late tester

late tester

A patient with HIV/AIDS whose immunity has already become severely impaired by the time the disease has been first diagnosed. This designation includes those who have a CD4 T-lymphocyte count of less than 200 cells/μL at the time of diagnosis and those who are first recognized as having HIV/AIDS because they have an AIDS-defining illness even though they did not seek medical care earlier.
References in periodicals archive ?
Results: From 2000 to 2011, 47% of eligible patients were late testers, with lower median CD4 counts (54 vs.
Although US Latinos represent 20% of all new HIV infections, they account for 36% of late testers (1).
Given that some of the factors associated with LT might also be associated with delayed entry into HIV care, the study sample was further restricted to include only those late testers, with timely entry defined as joining the study cohort within 1 year of one's first reported positive HIV test.
Ninety percent (n = 339) of late testers had an AIDS diagnosis within the first 3 months after their first reported positive HIV test, including 49% (n = 184) who were concurrently diagnosed with HIV and AIDS at entry (Figure 2).
Of these late testers, 73% made a total of 7,988 visits to a South Carolina health-care facility during 1997-2005 before their first reported positive HIV test.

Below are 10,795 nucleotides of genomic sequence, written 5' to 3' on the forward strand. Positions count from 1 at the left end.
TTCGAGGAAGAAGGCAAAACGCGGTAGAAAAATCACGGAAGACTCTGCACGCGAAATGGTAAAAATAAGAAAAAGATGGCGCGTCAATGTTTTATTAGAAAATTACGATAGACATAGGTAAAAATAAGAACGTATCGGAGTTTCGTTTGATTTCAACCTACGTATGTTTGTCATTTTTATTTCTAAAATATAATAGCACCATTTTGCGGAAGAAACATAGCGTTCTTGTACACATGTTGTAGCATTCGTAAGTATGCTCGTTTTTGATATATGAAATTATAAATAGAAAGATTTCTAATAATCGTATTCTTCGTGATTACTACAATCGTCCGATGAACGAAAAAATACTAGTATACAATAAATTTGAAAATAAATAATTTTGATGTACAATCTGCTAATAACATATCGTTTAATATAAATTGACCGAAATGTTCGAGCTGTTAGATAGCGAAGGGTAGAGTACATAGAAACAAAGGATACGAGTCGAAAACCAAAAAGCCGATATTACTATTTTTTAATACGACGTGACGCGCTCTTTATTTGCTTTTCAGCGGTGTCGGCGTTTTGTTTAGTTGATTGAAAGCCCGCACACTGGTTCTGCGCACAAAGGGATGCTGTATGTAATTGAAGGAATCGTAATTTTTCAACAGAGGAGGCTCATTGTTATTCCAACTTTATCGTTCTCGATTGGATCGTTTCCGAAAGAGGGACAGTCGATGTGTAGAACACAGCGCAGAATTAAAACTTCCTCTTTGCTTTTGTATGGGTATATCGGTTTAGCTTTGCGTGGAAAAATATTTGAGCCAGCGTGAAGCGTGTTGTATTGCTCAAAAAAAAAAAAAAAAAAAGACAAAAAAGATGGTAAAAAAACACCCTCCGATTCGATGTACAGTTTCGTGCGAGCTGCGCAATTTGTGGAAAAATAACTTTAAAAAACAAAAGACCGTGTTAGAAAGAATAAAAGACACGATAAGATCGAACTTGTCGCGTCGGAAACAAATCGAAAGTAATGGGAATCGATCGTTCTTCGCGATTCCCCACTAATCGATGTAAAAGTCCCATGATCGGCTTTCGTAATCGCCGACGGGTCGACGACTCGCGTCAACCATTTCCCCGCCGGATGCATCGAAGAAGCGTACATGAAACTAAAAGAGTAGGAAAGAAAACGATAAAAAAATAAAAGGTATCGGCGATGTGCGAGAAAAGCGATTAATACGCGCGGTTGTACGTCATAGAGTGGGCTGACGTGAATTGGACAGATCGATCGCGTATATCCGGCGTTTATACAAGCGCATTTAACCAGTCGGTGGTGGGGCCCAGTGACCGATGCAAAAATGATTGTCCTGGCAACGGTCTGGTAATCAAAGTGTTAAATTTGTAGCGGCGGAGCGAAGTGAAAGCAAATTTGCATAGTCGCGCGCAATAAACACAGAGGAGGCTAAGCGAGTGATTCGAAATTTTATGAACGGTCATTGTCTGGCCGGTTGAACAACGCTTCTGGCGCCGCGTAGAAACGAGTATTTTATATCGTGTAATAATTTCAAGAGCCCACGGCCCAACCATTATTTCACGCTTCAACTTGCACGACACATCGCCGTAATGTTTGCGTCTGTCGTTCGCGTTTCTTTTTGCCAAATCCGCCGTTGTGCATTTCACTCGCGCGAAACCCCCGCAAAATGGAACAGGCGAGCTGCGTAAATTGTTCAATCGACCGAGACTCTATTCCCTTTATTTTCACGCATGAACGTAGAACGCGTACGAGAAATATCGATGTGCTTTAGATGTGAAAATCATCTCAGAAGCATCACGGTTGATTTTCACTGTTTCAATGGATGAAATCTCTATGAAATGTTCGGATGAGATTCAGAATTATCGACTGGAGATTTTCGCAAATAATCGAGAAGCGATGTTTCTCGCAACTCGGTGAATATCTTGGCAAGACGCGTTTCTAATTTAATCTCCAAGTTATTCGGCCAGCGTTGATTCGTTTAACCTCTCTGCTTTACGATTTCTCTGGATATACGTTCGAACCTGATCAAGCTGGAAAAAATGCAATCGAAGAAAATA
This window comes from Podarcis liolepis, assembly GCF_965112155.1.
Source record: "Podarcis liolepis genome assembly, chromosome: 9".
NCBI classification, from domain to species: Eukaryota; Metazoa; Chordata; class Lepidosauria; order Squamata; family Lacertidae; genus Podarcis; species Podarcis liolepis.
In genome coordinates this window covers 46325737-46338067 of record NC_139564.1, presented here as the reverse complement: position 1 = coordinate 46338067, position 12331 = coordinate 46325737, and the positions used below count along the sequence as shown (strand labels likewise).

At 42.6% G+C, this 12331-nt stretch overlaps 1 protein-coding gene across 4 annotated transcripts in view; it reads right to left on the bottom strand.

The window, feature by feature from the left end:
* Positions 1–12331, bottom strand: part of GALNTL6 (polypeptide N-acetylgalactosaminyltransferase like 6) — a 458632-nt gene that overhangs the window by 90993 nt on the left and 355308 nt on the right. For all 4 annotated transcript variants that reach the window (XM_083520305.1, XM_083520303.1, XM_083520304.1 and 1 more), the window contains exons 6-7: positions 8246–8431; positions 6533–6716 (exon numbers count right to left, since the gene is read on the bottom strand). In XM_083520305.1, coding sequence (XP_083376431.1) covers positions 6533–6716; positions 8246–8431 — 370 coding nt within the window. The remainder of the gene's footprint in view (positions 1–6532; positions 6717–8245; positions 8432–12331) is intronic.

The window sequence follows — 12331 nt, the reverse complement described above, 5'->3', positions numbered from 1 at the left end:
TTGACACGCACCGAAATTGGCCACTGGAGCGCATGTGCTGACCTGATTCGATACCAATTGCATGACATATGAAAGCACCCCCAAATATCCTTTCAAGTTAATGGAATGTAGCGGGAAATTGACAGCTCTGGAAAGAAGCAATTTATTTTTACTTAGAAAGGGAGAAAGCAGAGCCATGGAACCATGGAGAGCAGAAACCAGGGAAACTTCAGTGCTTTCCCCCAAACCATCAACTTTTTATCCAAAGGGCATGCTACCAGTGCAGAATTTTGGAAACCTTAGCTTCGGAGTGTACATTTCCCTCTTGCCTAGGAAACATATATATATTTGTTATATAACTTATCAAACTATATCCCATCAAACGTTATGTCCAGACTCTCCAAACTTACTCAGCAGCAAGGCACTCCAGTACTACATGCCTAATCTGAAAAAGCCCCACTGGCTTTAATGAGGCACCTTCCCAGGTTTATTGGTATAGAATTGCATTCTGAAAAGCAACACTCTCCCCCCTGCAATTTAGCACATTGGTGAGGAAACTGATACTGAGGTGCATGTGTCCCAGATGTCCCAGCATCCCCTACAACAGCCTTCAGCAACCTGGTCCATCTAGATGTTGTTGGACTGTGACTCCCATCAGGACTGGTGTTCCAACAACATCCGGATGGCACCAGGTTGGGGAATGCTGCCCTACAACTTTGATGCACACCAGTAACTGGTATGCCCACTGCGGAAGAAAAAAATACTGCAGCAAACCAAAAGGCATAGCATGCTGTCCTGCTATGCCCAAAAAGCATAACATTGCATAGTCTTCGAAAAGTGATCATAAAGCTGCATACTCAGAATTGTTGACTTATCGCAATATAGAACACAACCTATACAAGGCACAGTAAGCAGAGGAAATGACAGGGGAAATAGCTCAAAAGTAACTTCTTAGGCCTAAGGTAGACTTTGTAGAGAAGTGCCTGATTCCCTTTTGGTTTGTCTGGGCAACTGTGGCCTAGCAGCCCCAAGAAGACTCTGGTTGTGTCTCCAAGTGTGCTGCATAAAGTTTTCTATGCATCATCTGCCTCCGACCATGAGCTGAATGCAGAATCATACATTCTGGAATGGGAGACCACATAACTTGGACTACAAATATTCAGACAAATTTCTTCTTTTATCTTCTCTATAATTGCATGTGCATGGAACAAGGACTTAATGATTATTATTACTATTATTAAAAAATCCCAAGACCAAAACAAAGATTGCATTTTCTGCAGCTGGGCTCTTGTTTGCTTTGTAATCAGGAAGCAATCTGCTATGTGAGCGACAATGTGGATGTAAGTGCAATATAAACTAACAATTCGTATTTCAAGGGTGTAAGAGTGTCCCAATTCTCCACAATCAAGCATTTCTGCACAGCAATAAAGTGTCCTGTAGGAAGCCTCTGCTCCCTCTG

Women were less likely than men to be late testers; other demographic and risk characteristics of late testers were similar to those of persons reported to HARS who did not have onset of AIDS within 1 year of their HIV diagnoses.
A total of 7,988 health-care visits were recorded for the 1,302 late testers who had previously visited a health-care facility.
Using the date on which AIDS was diagnosed as supplied by state or local reporting systems, they defined participants as early testers (those who had had their first positive HIV test five or more years before the diagnosis of AIDS, or had gone five or more years without a diagnosis of AIDS after their first positive HIV test) or late testers (those who had had their first positive HIV test one year or less before the diagnosis of AIDS).
Late testers were more likely than early testers to be aged 18-29 (odds ratio, 1.
This report summarizes the results of the analysis, which indicate that late testers were more likely than early testers to be black or Hispanic, less educated, and exposed to HIV through heterosexual contact.
Late testers were defined as persons who had their first positive HIV test [less than or equal to]1 year before the diagnosis of AIDS.
Among persons interviewed during May 2000--February 2003, characteristics of early and late testers were compared.